Spray drift warning system a step closer to implementation
The Grains Research and Development Corporation (GRDC) and the Cotton Research and Development Corporation (CRDC) are currently working to identify partner/s to develop and deploy the Spray Drift Hazard Alert and Warning System in NSW, southern and Central Queensland, with potential to expand to other states and industries.
GRDC Manager Chemical Regulation, Gordon Cumming said the aim of the investment was to create a system that would improve on-farm decision making, by accurately identifying and forecasting hazardous spray conditions.
“Reducing the risk of spray drift is imperative for social, environmental and financial reasons for Australian agriculture and the wider community,” Gordon said.
“As research leaders, GRDC and CRDC are committed to investing in research that supports improved on-farm practices, the sustainability of agriculture and more specifically the enduring profitability of Australian farmers.
“This work will be a significant venture into an innovative new space that will see the development of a continuous network to mitigate spray drift across the cropping areas of eastern Australia.”
Regulations currently provide strict guidelines for the application of agricultural chemicals, which do not permit spraying when hazardous surface temperature inversions are present. In this situation droplets can remain suspended in the inversion layer in concentrated form and be carried significant distances. Until recently, there has been no reliable and accurate method to determine when inversion conditions are hazardous for agricultural spraying using real time data.
“These (hazardous inversion) conditions exist most nights of the year for undefined periods,” Gordon said, “so we need to have the ability to know exactly when they are occurring and stop spraying.”
This collaborative, potential new investment will build on research by the GRDC, CRDC and the West Australian (WA) Department of Primary Industries and Regional Development (DPIRD), who investigated the effect of near-surface temperature on spray operations. The research produced methodology and algorithms that allow for the accurate real time identification and forecasting of hazardous inversion conditions.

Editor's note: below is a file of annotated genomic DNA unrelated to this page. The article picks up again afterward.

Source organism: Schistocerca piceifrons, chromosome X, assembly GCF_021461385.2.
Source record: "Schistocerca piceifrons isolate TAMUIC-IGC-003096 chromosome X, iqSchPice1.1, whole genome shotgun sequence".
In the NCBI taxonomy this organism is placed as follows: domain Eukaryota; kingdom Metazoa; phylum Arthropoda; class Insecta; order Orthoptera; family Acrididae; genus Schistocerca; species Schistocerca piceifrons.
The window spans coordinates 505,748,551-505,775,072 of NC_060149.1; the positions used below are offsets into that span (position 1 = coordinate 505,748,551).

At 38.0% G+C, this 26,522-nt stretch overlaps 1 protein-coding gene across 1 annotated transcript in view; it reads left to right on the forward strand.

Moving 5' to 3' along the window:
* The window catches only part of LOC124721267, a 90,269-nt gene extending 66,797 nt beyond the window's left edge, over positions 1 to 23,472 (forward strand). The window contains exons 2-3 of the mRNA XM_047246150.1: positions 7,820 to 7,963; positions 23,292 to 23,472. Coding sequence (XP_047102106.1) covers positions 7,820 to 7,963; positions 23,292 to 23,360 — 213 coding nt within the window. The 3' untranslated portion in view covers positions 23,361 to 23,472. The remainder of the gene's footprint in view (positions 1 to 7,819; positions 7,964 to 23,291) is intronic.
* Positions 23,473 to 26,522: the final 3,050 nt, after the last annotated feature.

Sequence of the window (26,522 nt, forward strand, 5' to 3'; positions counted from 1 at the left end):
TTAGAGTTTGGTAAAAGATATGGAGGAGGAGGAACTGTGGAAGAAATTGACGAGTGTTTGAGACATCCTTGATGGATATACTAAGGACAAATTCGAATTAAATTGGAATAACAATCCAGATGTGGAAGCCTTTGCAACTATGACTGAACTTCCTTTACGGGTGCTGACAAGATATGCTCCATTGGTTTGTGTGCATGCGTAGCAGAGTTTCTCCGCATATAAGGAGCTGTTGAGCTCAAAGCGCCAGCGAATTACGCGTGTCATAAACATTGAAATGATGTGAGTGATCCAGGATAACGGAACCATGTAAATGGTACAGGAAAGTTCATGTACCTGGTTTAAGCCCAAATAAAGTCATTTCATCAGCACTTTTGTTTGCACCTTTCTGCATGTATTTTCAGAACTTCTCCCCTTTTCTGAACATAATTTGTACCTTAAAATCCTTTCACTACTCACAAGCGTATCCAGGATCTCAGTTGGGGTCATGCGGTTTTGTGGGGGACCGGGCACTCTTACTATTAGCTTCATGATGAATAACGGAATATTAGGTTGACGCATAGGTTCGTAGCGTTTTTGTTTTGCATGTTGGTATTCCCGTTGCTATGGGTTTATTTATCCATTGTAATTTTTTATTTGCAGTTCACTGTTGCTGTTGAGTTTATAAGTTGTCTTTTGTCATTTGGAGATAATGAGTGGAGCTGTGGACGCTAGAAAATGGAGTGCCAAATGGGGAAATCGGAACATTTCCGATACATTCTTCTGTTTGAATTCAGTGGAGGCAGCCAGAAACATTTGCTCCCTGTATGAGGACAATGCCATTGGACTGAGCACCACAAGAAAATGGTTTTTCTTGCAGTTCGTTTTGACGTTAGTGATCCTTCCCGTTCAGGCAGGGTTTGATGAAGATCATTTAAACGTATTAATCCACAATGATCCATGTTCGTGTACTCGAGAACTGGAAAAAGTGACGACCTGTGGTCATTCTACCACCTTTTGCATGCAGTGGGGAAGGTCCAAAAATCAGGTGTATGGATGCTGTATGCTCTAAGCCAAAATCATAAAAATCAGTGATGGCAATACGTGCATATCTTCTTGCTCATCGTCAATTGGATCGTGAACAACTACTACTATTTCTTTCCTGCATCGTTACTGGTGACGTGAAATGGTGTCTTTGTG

After the recent expression of interest (EOI) process, CRDC and GRDC are now considering proposals for the building of a tower network, and the development of software with remote sensing capability to provide information back to growers and spray contractors about weather conditions. This work involves establishing, operating and maintaining a network of Profiling Automatic Weather Stations (PAWS), initially across the grain and cotton regions of NSW, southern and Central Queensland, with the potential to expand nationally.
Once developed and deployed this spray drift hazard alert and warning system will consist of PAWS which collect and process local weather data and provide accurate real time information as well as short-term forecasting about surface inversions to growers or spray contractors. Preferably this information would be presented alongside other relevant weather information that affects decision making by spray operators.
The GRDC and CRDC are equal investment partners in this project to develop the technology for this spray drift hazard alert and warning system.
CRDC’s Executive Director Dr Ian Taylor said the EOI and subsequent submissions represented the next step in the process of improving spray drift hazard detection by creating an effective warning system for growers.
“Spray drift is a significant issue for agriculture and this investment represents a vital cross industry collaboration to improve information and outcomes at a farm level,” he said.